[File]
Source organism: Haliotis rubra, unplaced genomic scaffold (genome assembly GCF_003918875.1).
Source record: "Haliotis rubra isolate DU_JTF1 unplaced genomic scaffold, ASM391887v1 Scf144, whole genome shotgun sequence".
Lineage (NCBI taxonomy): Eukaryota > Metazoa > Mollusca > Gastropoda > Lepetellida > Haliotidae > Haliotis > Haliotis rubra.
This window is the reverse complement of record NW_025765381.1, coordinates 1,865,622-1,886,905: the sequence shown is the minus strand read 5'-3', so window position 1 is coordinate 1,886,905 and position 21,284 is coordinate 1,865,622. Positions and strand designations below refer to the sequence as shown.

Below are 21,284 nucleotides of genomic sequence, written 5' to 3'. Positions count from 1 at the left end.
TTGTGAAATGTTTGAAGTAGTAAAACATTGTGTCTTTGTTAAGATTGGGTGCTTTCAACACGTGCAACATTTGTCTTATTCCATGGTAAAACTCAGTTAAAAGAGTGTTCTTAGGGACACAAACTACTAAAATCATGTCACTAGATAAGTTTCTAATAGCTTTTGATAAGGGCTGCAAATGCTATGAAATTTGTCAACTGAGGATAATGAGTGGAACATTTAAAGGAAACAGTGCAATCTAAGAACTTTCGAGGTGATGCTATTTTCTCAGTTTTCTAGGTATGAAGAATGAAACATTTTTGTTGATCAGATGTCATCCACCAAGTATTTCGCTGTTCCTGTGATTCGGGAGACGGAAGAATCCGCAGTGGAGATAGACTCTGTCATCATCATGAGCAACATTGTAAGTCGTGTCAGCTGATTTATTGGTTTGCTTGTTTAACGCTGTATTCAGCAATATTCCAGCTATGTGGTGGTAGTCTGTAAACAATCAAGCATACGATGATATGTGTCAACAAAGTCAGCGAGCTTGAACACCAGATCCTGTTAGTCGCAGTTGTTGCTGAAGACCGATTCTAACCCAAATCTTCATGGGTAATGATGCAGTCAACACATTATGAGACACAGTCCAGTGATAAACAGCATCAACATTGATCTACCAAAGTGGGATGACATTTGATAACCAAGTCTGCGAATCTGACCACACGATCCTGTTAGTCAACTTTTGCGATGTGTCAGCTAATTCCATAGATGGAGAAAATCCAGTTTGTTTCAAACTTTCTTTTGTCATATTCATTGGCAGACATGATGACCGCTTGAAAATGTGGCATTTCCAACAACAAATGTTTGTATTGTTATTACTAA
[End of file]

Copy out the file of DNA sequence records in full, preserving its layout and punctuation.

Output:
Source organism: Haliotis rubra, unplaced genomic scaffold (genome assembly GCF_003918875.1).
Source record: "Haliotis rubra isolate DU_JTF1 unplaced genomic scaffold, ASM391887v1 Scf144, whole genome shotgun sequence".
Lineage (NCBI taxonomy): Eukaryota > Metazoa > Mollusca > Gastropoda > Lepetellida > Haliotidae > Haliotis > Haliotis rubra.
This window is the reverse complement of record NW_025765381.1, coordinates 1,865,622-1,886,905: the sequence shown is the minus strand read 5'-3', so window position 1 is coordinate 1,886,905 and position 21,284 is coordinate 1,865,622. Positions and strand designations below refer to the sequence as shown.

Below are 21,284 nucleotides of genomic sequence, written 5' to 3'. Positions count from 1 at the left end.
TTGTGAAATGTTTGAAGTAGTAAAACATTGTGTCTTTGTTAAGATTGGGTGCTTTCAACACGTGCAACATTTGTCTTATTCCATGGTAAAACTCAGTTAAAAGAGTGTTCTTAGGGACACAAACTACTAAAATCATGTCACTAGATAAGTTTCTAATAGCTTTTGATAAGGGCTGCAAATGCTATGAAATTTGTCAACTGAGGATAATGAGTGGAACATTTAAAGGAAACAGTGCAATCTAAGAACTTTCGAGGTGATGCTATTTTCTCAGTTTTCTAGGTATGAAGAATGAAACATTTTTGTTGATCAGATGTCATCCACCAAGTATTTCGCTGTTCCTGTGATTCGGGAGACGGAAGAATCCGCAGTGGAGATAGACTCTGTCATCATCATGAGCAACATTGTAAGTCGTGTCAGCTGATTTATTGGTTTGCTTGTTTAACGCTGTATTCAGCAATATTCCAGCTATGTGGTGGTAGTCTGTAAACAATCAAGCATACGATGATATGTGTCAACAAAGTCAGCGAGCTTGAACACCAGATCCTGTTAGTCGCAGTTGTTGCTGAAGACCGATTCTAACCCAAATCTTCATGGGTAATGATGCAGTCAACACATTATGAGACACAGTCCAGTGATAAACAGCATCAACATTGATCTACCAAAGTGGGATGACATTTGATAACCAAGTCTGCGAATCTGACCACACGATCCTGTTAGTCAACTTTTGCGATGTGTCAGCTAATTCCATAGATGGAGAAAATCCAGTTTGTTTCAAACTTTCTTTTGTCATATTCATTGGCAGACATGATGACCGCTTGAAAATGTGGCATTTCCAACAACAAATGTTTGTATTGTTATTACTAA